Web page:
Until last year, Paolo Rosina made pizza one way – and one way only.

A dedicated student of the biga method, his dough was always mixed to a meticulous recipe. “It’s basically a pre-fermentation [method],” Rosina explains. “Roughly, all up, it takes 72 to 90 hours, so the dough is really airy, light [and] crunchy.”

Imported organic type 0 and stoneground flours are combined with water and a small amount of yeast, and stored between 17 and 18 degrees for 24 hours – which begins the fermentation process. Once rested, more flour, water and salt are added, before being set aside to ferment for a further 12 hours. The third stage is to divide the mixture into serving portions, and place them in a proving chamber for the final 24-hour stint. It’s a process.

The long fermentation means it’s also easy to digest. “When you eat it, it’s already gone,” says Rosina.

Then, holidaying last year in Rome, he discovered a new method – and everything changed. By chance, his stay overlapped with a rare masterclass from maestro panificatore (master baker) Piergiorgio Giorilli – a disciple of the autolisi or autolitico method. In this practice, yeast is added during the second resting stage, making the dough “more elastic, smooth and fluffy,” Rosina says. He assures us this small tweak makes a big difference to the final product: “It almost melts in your mouth.”

Shortly after returning to Adelaide, Rosina and wife Ilenia Scuderi began work on Blue Velvet, their first small business, which opened on Henley Beach Road this week. The pizzas at Blue Velvet come in two sizes – an eleven-inch round base designed for one person, and a larger, rectangular alla pala style. “It’s a pizza we do in Rome,” Rosina explains. “That’s the pizza for two.”

The biga dough is perfect for alla pala because “the majority of the condiment is in the middle, [so] if you do a normal dough, it can get soggy,” Rosina says. And autolisi is great for smaller pizzas, as it’s deliciously light and fluffy.

But the base is only half the meal. Rosina tops his pizzas with combinations such as mozzarella, rocket, cherry tomato, chives and Tasmanian cold-smoked salmon, and Sicilian tuna, red onion and mozzarella on a roasted yellow-capsicum sauce. There are vegetation options too, including a six-cheese pizza, and vegan options such as the Spagnola, with asparagus, sautéed leek, Swiss mushrooms and olive oil.

They’re all baked in an Italian-made Moretti electric pizza oven. Rosina prefers the compact baking chamber – he says it cooks more evenly than woodfired varieties, and captures more of the food’s aroma.

He also uses it to bake bread for Blue Velvet’s lunchtime paninis, made using the biga starter. This part of the menu isn’t quite finished, but Rosina says he’ll have five or six ready-to-go options available daily.

The Pastry Lab is Scuderi’s domain. It’s kitted out with all-new equipment, including a commercial mixer and the baking oven she’s dreamt of owning since she was eight. The shelves are full of specialist dessert moulds and shiny biscuit cutters. Scuderi calls it her “jewellery box”.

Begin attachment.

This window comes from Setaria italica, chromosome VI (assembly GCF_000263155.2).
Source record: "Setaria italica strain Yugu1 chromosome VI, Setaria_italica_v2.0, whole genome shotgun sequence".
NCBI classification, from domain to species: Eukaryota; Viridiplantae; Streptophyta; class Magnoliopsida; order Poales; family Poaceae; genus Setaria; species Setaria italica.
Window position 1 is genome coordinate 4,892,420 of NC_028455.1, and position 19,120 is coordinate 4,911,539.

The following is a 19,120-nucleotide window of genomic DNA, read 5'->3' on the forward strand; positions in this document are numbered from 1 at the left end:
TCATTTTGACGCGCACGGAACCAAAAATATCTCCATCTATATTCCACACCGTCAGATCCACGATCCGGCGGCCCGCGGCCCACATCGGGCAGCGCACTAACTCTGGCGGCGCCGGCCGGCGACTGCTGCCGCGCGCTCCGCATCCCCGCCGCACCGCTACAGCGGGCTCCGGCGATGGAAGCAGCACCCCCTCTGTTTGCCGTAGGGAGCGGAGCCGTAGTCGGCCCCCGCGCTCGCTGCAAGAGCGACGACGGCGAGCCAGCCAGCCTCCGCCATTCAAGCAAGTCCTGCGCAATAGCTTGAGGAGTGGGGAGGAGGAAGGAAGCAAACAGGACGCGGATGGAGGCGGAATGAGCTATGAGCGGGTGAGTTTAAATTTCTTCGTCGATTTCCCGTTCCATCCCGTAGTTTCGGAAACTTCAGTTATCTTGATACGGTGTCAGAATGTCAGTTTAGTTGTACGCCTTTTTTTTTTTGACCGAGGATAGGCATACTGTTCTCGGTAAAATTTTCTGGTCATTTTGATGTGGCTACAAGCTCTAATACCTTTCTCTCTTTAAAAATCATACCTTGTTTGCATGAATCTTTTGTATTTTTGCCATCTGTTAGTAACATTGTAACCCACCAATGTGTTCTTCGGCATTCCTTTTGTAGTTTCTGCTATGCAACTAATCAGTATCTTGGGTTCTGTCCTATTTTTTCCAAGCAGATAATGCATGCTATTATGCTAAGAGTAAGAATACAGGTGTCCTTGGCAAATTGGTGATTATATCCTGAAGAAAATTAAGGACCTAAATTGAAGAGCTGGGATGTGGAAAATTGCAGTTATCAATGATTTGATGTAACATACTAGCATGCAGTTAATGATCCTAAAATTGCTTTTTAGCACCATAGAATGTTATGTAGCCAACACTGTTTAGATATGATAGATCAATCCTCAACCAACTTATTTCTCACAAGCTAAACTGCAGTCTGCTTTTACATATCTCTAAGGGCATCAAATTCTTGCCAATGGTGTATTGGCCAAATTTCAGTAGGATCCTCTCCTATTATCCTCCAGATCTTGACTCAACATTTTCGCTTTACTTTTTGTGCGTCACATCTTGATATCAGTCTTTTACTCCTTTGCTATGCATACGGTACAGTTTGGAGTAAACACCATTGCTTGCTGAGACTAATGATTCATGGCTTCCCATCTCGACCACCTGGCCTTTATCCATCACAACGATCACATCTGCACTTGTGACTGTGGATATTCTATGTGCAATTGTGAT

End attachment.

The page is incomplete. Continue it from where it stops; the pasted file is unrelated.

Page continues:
The lab is a place for Scuderi – who has been baking since she was 16 – to experiment with pasticceria salutistica (healthy patisseries). Many of her desserts use rice milk and rice flour, soy milk, olive oil and other vegetarian and vegan-friendly ingredients in place of butter, eggs and milk.

For example, the Tea-Misu – Scuderi’s take on the traditional tiramisu – replaces the coffee flavour with Dragon Chai tea, which is layered over homemade gluten-free savoiardi-style biscuits, Italian meringue and soy-milk custard. “Chai tea and soy milk is the perfect combination,” she says. Her dessert menu also includes vegan shortbread tarts made with olive oil, lemon and vanilla and filled with homemade raspberry jam; puff-pastry cannoli filled with hazelnut mousse and Chantilly cream; and more.

On top of a baking career (and a doctorate in philosophy), Scuderi is also a qualified tea sommelier. She undertook a two-month course at Geelong’s Australian Tea Masters college, studying the history and art of blending and serving tea. Blue Velvet serves 26 tea varieties – from blacks to smoky oolongs to something called Dark Chocolate Mudcake made from cacao nib, natural chocolate and caramel. Each comes with a recommended dessert pairing.

There are also two set menus for High Tea – a simple all-day option, and a more indulgent version for those who book ahead.

Scuderi and Rosina took over the venue – which is actually an old cottage – a few months back. “When [the previous tenant] moved out, it was like a war zone. We had to do a lot of work,” says Rosina. The pair engaged DesignThink (The Flying Fig, The National Wine Centre’s Wined Bar) to assist with the remodel, which saw walls removed, the bar relocated and a new open-plan kitchen installed. The walls are a deep blue, allowing the silver kitchen appliances and gold detailing behind the bar to pop.

The renovation meant they could expand on their original plans. “At the beginning we just wanted to do pizza, but [Scuderi] is a pastry chef so we had to do pastries,” Rosina says. “And then she did a tea course… so now we have to be open all day.”

Blue Velvet will be open every day for its first four weeks. After that they’ll close at least one day a week – probably Tuesdays. “We want to open on Monday nights,” Rosina says. “We work hospitality and want to go out on Monday nights, but everything is closed.”

Blue Velvet Artisan Pizza & Pastry Lab
70 Henley Beach Road, Mile End
(08) 8117 4360
Hours
Wed to Thu 12pm–9.30pm
Fri 12pm–10pm
Sat & Sun 5pm–10pm
Mon 12pm–5pm
Tue Closed

bluevelvetadelaide.com.au